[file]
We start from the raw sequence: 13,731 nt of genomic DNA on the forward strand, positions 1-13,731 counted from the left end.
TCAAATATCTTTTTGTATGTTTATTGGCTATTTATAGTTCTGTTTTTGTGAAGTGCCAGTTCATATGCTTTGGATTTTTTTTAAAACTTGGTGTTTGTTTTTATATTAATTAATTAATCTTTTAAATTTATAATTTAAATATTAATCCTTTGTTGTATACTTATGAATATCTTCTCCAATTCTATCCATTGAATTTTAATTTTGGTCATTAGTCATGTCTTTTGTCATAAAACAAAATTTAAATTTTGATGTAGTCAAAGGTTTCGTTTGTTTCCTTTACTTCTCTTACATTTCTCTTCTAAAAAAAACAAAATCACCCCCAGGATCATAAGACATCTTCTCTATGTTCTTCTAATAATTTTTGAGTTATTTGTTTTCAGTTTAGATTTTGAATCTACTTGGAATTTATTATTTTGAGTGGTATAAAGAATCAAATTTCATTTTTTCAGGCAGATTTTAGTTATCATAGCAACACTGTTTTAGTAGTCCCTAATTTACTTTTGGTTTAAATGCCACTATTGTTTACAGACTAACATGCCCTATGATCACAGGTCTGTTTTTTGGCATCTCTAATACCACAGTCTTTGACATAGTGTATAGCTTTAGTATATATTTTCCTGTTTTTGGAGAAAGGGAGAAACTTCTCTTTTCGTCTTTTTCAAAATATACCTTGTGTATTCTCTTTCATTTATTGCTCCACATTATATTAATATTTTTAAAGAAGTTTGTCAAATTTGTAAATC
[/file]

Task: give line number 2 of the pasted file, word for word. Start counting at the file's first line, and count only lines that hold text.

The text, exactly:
TCAAATATCTTTTTGTATGTTTATTGGCTATTTATAGTTCTGTTTTTGTGAAGTGCCAGTTCATATGCTTTGGATTTTTTTTAAAACTTGGTGTTTGTTTTTATATTAATTAATTAATCTTTTAAATTTATAATTTAAATATTAATCCTTTGTTGTATACTTATGAATATCTTCTCCAATTCTATCCATTGAATTTTAATTTTGGTCATTAGTCATGTCTTTTGTCATAAAACAAAATTTAAATTTTGATGTAGTCAAAGGTTTCGTTTGTTTCCTTTACTTCTCTTACATTTCTCTTCTAAAAAAAACAAAATCACCCCCAGGATCATAAGACATCTTCTCTATGTTCTTCTAATAATTTTTGAGTTATTTGTTTTCAGTTTAGATTTTGAATCTACTTGGAATTTATTATTTTGAGTGGTATAAAGAATCAAATTTCATTTTTTCAGGCAGATTTTAGTTATCATAGCAACACTGTTTTAGTAGTCCCTAATTTACTTTTGGTTTAAATGCCACTATTGTTTACAGACTAACATGCCCTATGATCACAGGTCTGTTTTTTGGCATCTCTAATACCACAGTCTTTGACATAGTGTATAGCTTTAGTATATATTTTCCTGTTTTTGGAGAAAGGGAGAAACTTCTCTTTTCGTCTTTTTCAAAATATACCTTGTGTATTCTCTTTCATTTATTGCTCCACATTATATTAATATTTTTAAAGAAGTTTGTCAAATTTGTAAATC